Asarum weediness etc.

Tony Avent
Fri, 15 Jul 2011 10:38:29 PDT

When our friend Hans Hansen lived in Minnesota, he had great luck with A. takoi, Asarum debile, and Asarum sieboldii...all without reliable snow cover.  I know there were others, but these are the ones that I remember.

Tony Avent
Plant Delights Nursery @
Juniper Level Botanic Garden
9241 Sauls Road
Raleigh, North Carolina  27603  USA
Minimum Winter Temps 0-5 F
Maximum Summer Temps 95-105F
USDA Hardiness Zone 7b
phone 919 772-4794
fax  919 772-4752
"I consider every plant hardy until I have killed it least three times" - Avent

-----Original Message-----
From: [] On Behalf Of James Waddick
Sent: Friday, July 15, 2011 12:34 PM
To: Pacific Bulb Society
Subject: Re: [pbs] Asarum weediness etc.

Dear Roy and all,
        My climate is pretty harsh. I've tried caulescens and it too
lasted a few years, but then some seasonal extreme took it too. It is
even more generic than A canadense. I like the small delicate form,
but not very exciting either.

>I finally took the plunge and planted out some A. splendens a couple of
>years ago (I'm guessing that's what you meant instead of A. superbum).
>They were fine last winter's deep snow cover. I'm guessing that Ellen
>has no problems whatsoever with it.

        Yes of course I meant A. splendens - duh! I brought back a
couple clones from China in '89 or so and eventually gave a bunch to
Tony A who sold it for years. It was never hardy enough to make it
through more than 1 winter. We rarely get extended snow cover like
Ellen does.  It and a few other large flower Chinese Asarum did fine
in pots in a frost free greenhouse, but these all went away

>Finally, if you want a fancy Japanese asarum that is both beautiful and
>bulletproof, try to find Setsu Getsu Ka.

        This looks pretty nice and your description is better.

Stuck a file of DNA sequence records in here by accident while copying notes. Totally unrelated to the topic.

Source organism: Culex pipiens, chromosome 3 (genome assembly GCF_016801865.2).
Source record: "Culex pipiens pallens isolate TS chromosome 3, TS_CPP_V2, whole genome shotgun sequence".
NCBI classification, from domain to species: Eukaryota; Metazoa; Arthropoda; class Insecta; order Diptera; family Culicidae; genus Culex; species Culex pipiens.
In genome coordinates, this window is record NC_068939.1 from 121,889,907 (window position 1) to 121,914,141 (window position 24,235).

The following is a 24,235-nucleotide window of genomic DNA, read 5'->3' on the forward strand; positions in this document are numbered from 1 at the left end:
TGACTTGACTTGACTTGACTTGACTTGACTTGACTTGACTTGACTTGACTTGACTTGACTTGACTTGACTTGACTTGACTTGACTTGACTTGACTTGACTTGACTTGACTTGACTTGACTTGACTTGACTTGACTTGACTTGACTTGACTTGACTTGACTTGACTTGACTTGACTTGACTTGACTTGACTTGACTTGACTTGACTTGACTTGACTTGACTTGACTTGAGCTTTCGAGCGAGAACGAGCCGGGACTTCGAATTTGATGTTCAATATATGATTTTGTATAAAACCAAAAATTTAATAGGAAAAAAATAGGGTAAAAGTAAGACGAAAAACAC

>  The leaves get two to three times larger in the ground. It
>increases like crazy, much faster
>than any other Japanese asarum.

        Worth a try. Many thanks

>Saruma henryi is another winner, isn't it? I was an early adopter of
>this one, getting plants from a National Arboretum collection around
>1990. No problems whatsoever in that time, nice to look at, and not
>weedy. I'll have to look around for seeds for the BX.

        Yes I first grew this from the Nat. Arb too in the 90s and it
was remarkably easy from seed.  I certainly recommend it to anyone in
a variety of climates. If it grows here, it should grow almost

        While going wildly off topic (sorry folks) , have you ever
grown any species of Thottea, the 'other' Aristolochid from China?
The genus has 3 or 4 or 10 ? species and are mostly tender, but....

        Anyone else in cooler climates have success with these
ornamental Asaum species?

        I think they might all be rhizomatous and thus fodder for
PBS, but that is pushing things a bit.

                Thanks for your patience.               Jim W.
Dr. James W. Waddick
8871 NW Brostrom Rd.
Kansas City Missouri 64152-2711
Ph.    816-746-1949
Zone 5 Record low -23F
        Summer 100F +

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